Matthieu: It depends of the output. If the project is supposed to be hosted and disseminated on social media, then there will be ethical concerns.
Saurabh: It also depends on the timing you are setting for your design fiction: if it is a workshop or a project, it might be as well a time for proposition of what could happen or it could a time for evaluation of existing facts and already occurring situations. When you are pushing for an alternative, you need to take a different approach in design fictions than if you are just making a comment to understand the implications of something. There is a critical balance in making it not too dystopian or too humorous. There is the dangerous temptation to startle people with more radical propositions.
Simone: Sometimes, producing design fictions can be close to a social experiment. However, these experiments are only ethical when they are contained in an experimental environment. As soon you are making it real, even if it is a fake and it is not in a controlled environment, you can’t really control or anticipate the reactions it will produce.
Through your work, which audience are you trying to engage with?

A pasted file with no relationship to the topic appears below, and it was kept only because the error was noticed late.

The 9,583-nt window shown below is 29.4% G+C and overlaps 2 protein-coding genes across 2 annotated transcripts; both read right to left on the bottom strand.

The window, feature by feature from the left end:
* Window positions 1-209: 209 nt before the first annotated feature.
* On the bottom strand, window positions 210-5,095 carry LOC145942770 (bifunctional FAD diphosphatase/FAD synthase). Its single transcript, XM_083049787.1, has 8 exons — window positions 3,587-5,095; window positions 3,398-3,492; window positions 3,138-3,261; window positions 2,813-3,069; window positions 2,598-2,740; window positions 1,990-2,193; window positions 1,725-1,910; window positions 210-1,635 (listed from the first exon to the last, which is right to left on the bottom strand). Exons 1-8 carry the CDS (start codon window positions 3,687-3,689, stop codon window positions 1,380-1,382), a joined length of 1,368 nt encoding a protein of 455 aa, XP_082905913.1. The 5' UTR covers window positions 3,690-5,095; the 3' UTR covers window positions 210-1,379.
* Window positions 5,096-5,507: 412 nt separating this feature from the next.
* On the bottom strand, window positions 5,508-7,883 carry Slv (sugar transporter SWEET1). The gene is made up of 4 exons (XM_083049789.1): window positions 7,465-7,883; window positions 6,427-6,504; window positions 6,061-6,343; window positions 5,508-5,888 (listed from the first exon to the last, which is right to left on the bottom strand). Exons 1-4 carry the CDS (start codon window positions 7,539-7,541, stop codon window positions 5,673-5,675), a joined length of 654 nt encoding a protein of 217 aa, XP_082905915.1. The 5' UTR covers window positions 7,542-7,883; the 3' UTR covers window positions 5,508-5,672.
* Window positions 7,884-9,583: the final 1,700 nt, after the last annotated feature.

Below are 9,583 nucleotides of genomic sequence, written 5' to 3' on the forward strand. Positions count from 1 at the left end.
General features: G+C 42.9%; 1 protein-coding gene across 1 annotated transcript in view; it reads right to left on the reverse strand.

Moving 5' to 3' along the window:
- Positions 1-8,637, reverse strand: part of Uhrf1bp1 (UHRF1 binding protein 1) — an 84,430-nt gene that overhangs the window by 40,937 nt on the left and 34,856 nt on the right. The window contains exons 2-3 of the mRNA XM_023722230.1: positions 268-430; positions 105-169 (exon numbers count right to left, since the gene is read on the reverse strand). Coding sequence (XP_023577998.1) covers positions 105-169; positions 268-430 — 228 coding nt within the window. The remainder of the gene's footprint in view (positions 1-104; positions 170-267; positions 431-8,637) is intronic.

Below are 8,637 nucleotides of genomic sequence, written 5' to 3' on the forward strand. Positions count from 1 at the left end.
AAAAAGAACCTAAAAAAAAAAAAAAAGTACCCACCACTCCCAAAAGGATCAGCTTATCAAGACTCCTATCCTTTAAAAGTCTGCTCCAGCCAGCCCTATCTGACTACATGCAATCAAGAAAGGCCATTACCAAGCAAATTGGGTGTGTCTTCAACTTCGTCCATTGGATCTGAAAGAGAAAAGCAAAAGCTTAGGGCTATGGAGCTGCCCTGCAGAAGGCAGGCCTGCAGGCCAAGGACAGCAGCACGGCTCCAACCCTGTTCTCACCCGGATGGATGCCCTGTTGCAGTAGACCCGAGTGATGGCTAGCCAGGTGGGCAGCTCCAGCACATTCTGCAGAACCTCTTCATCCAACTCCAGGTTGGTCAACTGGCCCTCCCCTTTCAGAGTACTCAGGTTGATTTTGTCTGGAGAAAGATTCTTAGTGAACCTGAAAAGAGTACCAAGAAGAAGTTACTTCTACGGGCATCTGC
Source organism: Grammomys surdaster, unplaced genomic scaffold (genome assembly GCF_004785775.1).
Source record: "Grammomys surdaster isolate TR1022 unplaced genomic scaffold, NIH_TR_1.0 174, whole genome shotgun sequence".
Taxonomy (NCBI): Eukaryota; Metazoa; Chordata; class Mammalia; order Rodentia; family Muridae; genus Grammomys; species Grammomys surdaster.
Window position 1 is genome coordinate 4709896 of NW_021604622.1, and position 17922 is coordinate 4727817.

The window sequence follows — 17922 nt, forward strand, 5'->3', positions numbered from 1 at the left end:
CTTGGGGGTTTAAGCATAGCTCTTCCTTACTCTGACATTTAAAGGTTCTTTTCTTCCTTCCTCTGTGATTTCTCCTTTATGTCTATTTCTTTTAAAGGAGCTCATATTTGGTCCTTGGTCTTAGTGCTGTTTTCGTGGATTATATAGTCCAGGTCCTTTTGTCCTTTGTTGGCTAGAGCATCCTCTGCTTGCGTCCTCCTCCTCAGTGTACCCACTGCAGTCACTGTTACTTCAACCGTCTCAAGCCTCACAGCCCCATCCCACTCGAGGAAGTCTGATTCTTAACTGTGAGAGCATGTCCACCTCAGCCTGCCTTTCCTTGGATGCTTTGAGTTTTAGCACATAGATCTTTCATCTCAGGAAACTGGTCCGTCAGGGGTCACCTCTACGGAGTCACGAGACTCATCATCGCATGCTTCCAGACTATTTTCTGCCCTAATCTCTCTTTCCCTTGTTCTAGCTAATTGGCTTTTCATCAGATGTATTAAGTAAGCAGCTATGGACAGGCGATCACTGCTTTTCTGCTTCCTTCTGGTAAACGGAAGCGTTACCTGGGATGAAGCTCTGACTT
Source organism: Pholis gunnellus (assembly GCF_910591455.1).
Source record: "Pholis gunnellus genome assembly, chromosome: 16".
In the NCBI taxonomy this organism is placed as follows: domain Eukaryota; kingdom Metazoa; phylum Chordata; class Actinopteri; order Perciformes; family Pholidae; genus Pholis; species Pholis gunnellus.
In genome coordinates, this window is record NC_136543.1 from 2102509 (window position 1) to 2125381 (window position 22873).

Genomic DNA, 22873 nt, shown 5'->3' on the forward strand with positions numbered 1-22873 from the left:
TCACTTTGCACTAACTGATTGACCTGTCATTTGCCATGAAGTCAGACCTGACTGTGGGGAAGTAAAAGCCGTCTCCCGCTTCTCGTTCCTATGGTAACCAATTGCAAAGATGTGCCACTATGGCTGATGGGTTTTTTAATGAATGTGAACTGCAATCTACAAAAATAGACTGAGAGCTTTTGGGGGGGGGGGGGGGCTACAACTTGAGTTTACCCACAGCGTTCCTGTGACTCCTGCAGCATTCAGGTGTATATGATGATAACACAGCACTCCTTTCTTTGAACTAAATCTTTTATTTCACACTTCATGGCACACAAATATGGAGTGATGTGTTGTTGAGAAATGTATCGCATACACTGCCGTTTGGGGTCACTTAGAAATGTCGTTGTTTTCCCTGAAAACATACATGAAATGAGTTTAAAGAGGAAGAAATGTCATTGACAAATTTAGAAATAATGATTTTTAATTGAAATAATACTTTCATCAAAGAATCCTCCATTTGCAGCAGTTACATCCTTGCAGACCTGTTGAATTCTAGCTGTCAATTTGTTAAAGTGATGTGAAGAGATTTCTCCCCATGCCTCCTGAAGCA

Simone: We would like to work in the in-between layer, with industries and R&D departments because this is where, I think, you can discuss about implications and potential solutions. We are not only interested in showing our work in exhibitions or galleries. But if you can work directly with people who are working on algorithms for self-driving cars and make them imagine new scenarios that they were not ready to think about, then it’s quite useful. The same could happen for companies that will produce and sell intelligent systems, but that have completely under looked some implications that they might create.
Matthieu: I think this kind of design is applied philosophy, taking abstract questions of philosophy and applying it to a design problem. From that you have philosophical questions coming, but with practical considerations in the end. My PhD was on machine ethics, with philosophers asking which kind of ethics can be computable. As a designer you take these questions and see that having these ethical concerns won’t change the fact that you will have self-driving cars in streets in a near future.